1. It doesn’t get better (immediately)
In fact, it will probably get worse for a while until it gets better. Coming out is a long, difficult, and continual process. For queer people of color (QPOCs), the intersection of sexual orientation and race intensifies this process. Usually, when coming out to parents, queer folks must grapple with the guilt of thwarting their parents’ heteronormative expectations of marriage and family. However, for QPOCs, there is an additional layer of complexity: race and culture. And with that comes homophobia and racism. To come out, therefore, can be not only a rejection of our family’s expectations, but also a seemingly willful betrayal of culture.
2. Always have a place to stay and/or an escape plan
While we don’t currently have stats for homelessness of queer adolescents of color, we do know that 42% of homeless US youth are LGBT (Gay and Lesbian Task Force) and 65% are racial minorities (National Coalition for Homeless).
Therefore, I cannot advocate enough for having a safe place to go, especially if you are not yet independent. There have been several times late at night where I’ve been literally trapped in my car with my girlfriend unable to return to either of our houses. Reach out to your friends and allies; secure a place where you know you will always be welcome and safe no matter what happens at home.
If you no longer live at home: Always have an escape plan. If you know your parents may react violently or hysterically, make sure you meet them in public places. It may sound harsh, but avoid spending alone time at their home until you know your safety is not in danger.
3. It’s not your fault! Your family’s happiness does not depend on your “choice” of sexuality
This may seem like a no-brainer, but for many cultures, especially Asian ones, children bring pride and happiness to their parents through their choices. Through our choices to take a more difficult class, push ourselves extra during sports practice, or take a more prestigious job, Asian kids hope to make their parents proud. However, this has an insidious translation where family and marriage are concerned. As a Chinese woman, my bisexual identity inferred the illusion of choice. It gave the appearance that at will, I could, at any time opt to date a man and just have a “normal and easy life”. When I “failed” to date a man time and time again, it seemed like I was consciously choosing to disappoint my parents and culture. The illusion of choice makes answering questions like “Have you even tried dating a man/ woman?” all the more guilt-inducing. You will probably also hear things like:
4. “Don’t tell [insert names of family members]”
This is especially true in reference to younger siblings or grandparents. Coming out in a POC household means a lot of damage control for POC parents. In fact, it’s probably coming from so far out of left field that it’s like a rainbow baseball magically apparated to home plate from the parking lot.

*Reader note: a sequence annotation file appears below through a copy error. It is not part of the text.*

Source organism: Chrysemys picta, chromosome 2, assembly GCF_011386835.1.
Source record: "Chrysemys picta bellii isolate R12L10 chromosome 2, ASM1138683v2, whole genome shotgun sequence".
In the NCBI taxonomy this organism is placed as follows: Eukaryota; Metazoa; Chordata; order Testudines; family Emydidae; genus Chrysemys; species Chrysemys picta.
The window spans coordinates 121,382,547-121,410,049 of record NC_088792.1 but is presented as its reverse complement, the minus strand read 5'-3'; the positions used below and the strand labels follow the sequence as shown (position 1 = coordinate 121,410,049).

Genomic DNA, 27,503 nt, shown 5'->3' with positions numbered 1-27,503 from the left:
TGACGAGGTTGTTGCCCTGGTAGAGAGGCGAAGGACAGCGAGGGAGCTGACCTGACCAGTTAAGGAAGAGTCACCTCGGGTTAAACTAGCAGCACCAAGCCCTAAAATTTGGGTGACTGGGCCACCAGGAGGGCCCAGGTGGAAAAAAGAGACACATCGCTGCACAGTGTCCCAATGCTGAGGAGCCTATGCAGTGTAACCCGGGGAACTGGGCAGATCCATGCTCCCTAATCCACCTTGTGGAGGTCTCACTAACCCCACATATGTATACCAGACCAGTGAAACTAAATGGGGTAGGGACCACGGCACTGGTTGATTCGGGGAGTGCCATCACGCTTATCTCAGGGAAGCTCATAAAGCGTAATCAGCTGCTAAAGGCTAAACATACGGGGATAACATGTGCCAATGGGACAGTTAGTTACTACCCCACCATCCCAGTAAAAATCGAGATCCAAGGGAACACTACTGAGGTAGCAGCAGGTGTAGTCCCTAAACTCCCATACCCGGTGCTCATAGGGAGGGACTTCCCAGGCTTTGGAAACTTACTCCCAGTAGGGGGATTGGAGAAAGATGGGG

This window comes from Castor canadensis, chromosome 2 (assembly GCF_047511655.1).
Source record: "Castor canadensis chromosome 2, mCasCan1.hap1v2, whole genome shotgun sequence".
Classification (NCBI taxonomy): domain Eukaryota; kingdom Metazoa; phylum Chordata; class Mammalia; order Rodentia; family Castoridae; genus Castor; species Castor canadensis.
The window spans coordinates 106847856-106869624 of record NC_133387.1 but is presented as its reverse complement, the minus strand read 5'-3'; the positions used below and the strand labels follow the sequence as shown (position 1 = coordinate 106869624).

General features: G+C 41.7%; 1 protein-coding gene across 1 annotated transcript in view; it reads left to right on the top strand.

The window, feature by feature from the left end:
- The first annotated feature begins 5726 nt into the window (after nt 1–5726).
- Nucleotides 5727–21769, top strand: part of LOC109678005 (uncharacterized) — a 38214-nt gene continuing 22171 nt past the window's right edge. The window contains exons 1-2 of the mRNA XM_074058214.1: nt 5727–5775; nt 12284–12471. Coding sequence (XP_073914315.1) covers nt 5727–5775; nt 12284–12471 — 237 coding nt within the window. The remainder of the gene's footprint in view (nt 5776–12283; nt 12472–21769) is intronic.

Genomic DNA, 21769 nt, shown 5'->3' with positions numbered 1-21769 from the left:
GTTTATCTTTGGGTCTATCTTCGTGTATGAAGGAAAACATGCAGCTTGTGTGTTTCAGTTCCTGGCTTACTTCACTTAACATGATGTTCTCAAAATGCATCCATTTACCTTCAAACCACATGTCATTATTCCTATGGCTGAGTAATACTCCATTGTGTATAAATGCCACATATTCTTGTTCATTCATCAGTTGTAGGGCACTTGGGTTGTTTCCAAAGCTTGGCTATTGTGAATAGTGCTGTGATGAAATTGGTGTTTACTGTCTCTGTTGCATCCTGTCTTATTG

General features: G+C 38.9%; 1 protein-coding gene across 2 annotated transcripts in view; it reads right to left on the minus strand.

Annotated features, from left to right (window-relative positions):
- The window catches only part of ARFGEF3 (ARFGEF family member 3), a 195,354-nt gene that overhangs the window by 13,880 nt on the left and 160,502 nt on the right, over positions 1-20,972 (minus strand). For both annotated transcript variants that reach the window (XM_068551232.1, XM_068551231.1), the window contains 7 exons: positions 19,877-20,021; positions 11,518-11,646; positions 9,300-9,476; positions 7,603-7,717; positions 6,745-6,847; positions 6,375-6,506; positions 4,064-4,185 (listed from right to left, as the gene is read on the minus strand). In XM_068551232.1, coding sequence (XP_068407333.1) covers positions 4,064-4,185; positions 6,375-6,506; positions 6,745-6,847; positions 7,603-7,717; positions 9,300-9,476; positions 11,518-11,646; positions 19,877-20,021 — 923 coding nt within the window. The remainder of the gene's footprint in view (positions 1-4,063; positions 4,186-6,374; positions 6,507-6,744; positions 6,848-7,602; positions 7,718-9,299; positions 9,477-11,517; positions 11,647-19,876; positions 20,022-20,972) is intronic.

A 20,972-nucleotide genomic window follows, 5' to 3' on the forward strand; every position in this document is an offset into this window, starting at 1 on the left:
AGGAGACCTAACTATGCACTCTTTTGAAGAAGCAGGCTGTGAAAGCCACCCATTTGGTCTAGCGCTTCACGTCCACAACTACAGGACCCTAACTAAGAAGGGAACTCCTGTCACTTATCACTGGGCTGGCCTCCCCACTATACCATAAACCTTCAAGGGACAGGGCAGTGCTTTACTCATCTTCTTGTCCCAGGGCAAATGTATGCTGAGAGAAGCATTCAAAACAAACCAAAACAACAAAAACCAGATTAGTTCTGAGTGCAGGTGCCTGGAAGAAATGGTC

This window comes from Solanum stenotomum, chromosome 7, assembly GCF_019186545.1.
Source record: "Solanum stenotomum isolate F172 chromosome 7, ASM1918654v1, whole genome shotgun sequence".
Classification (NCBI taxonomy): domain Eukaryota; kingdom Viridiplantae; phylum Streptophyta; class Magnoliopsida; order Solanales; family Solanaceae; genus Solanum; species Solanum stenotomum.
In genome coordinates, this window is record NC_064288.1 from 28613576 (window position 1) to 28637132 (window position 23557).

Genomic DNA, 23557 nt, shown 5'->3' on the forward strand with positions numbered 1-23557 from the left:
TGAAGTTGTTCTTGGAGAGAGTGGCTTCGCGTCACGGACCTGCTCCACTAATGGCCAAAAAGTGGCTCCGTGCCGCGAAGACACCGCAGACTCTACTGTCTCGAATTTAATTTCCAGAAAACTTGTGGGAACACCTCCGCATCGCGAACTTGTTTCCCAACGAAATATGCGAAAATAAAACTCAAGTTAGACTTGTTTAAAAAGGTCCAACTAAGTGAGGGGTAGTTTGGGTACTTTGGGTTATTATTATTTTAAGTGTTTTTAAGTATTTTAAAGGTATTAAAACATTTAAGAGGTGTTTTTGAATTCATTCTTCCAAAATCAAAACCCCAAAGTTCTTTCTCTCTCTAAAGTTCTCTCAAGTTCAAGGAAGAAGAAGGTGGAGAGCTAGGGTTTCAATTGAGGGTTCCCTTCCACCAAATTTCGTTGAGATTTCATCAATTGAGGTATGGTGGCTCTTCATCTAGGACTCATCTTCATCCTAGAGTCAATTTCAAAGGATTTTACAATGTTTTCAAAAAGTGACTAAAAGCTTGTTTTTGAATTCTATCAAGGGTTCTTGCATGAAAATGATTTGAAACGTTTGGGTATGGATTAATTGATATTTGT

5. And: “It’s okay if you’re gay, but don’t join those groups”
This is all a part of damage control since your parents are probably lost for how to support you. While you give them the time they need to let go of expectations and grow, you need to make sure you have a network of support. So, yes. I am saying to disobey your parents on this one. I’m not a fan of lying, but making sure you have the support and community you need is crucial at this time. If that means connecting with a QPOC organization or just other QPOCs on campus, I would really encourage you to go—even if you can’t tell your parents right away.
6. White allies may try to stand up for you or push you to embrace your gay pride
White allies, queer or straight: you know they mean well, but when you’re just trying to cope with the fact you have seemingly thrown away your family and culture, going to a Marriage Equality march or asking that hot girl from your writing class to Prom is a little much. Queer white allies are great; I love them! –but as QPOCs, we need our own time and space to speak for ourselves. We have valuable and unique narratives to share which are too often overwritten by queer white experiences.
7. Instant connections to other QPOCs
Remember, when I basically said it doesn’t get better soon? Well, an incredible benefit of coming out as a QPOC, is an almost immediate sense of community between you and other QPOCs. Trust me, knowing other QPOCs makes a world of difference. You are not alone in coming out, and while you’re trying to find patience and compassion for your traditional parents, you have your fellow QPOC to keep you going. Seven years and five girlfriends later, I can say it has finally gotten a lot better for me and my family, but I never would have gotten here without the support of my QPOC siblings.